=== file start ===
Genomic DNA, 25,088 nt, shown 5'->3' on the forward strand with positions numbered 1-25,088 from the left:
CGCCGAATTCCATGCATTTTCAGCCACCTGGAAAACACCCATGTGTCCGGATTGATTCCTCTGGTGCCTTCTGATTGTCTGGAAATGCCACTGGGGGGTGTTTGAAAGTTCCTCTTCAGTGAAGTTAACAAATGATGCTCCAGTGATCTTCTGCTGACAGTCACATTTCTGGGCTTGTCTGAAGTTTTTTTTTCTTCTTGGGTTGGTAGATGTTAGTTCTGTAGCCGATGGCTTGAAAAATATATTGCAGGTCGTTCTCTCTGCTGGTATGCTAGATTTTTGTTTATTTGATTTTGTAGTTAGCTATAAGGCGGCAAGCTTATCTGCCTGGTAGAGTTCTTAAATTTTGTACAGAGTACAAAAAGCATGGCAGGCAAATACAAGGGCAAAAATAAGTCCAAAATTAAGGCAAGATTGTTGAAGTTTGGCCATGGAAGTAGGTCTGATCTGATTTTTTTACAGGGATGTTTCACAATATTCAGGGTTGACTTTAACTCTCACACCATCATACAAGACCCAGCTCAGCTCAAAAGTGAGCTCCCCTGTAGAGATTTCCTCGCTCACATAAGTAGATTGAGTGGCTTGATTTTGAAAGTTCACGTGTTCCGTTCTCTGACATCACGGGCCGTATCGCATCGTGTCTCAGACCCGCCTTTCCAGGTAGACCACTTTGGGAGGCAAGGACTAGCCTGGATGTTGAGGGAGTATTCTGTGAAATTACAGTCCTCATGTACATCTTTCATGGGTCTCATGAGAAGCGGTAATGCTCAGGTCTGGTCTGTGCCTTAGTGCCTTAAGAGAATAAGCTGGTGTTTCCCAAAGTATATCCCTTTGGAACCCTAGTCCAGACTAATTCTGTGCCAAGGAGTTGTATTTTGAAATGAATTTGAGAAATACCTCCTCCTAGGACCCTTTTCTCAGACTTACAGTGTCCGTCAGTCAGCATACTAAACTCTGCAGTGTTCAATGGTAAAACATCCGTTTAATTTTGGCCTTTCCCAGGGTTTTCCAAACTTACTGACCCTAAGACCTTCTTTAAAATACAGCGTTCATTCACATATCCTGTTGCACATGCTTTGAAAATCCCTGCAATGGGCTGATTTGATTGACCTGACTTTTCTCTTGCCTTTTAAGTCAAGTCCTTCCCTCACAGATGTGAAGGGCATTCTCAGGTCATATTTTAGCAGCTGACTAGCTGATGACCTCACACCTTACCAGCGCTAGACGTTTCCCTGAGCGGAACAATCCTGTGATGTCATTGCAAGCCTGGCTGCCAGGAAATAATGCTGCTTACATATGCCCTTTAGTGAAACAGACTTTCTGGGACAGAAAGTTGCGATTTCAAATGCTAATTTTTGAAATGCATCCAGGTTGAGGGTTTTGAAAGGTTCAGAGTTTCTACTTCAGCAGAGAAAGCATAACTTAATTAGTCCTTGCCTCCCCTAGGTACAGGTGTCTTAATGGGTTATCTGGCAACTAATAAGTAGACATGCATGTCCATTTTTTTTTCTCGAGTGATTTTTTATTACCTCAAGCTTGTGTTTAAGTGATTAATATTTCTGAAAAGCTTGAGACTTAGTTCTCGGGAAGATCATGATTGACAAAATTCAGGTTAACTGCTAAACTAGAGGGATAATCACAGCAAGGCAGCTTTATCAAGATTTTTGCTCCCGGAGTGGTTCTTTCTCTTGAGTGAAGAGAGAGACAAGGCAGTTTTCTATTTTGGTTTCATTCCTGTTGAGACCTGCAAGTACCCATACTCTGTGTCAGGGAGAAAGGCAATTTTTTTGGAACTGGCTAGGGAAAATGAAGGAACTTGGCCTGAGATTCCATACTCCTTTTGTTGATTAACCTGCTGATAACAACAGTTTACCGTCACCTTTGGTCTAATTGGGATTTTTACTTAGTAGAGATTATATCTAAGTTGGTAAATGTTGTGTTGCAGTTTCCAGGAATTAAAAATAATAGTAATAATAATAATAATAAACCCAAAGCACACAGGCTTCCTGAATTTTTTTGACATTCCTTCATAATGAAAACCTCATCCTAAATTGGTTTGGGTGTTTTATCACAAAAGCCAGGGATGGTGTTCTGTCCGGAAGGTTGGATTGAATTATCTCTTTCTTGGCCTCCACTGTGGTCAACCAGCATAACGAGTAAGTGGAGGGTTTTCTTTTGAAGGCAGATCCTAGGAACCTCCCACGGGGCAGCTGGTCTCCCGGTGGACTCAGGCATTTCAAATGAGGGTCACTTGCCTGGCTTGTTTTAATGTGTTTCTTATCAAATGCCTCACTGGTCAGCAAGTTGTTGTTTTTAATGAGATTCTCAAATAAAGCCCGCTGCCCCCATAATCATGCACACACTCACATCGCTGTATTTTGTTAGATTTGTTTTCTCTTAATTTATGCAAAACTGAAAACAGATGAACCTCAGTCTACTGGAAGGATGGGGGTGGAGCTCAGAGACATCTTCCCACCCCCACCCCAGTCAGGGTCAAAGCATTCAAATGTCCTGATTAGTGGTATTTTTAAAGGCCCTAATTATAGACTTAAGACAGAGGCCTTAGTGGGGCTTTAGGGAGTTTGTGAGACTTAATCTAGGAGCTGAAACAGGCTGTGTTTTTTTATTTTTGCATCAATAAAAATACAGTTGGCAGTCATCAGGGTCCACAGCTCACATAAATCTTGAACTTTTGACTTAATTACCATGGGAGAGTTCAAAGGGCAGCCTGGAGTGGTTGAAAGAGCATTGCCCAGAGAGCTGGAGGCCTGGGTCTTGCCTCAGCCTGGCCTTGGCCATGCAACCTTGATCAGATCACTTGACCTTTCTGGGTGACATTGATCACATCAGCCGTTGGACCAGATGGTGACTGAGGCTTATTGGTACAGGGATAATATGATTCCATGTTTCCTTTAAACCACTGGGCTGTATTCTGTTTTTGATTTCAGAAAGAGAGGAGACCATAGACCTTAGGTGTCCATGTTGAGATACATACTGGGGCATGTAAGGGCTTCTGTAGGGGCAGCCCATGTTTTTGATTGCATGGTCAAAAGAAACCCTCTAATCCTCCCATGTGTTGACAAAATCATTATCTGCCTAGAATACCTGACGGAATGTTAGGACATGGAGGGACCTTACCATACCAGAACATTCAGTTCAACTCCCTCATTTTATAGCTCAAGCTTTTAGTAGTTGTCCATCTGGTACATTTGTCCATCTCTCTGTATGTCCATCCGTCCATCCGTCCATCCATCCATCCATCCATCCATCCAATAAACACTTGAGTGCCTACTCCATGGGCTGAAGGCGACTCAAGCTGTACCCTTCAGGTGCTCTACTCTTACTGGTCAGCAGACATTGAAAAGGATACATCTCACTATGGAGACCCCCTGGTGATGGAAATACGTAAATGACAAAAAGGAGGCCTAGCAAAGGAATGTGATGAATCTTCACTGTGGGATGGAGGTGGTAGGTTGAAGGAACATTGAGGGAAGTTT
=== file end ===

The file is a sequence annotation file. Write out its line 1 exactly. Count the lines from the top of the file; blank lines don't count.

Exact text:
Genomic DNA, 25,088 nt, shown 5'->3' on the forward strand with positions numbered 1-25,088 from the left: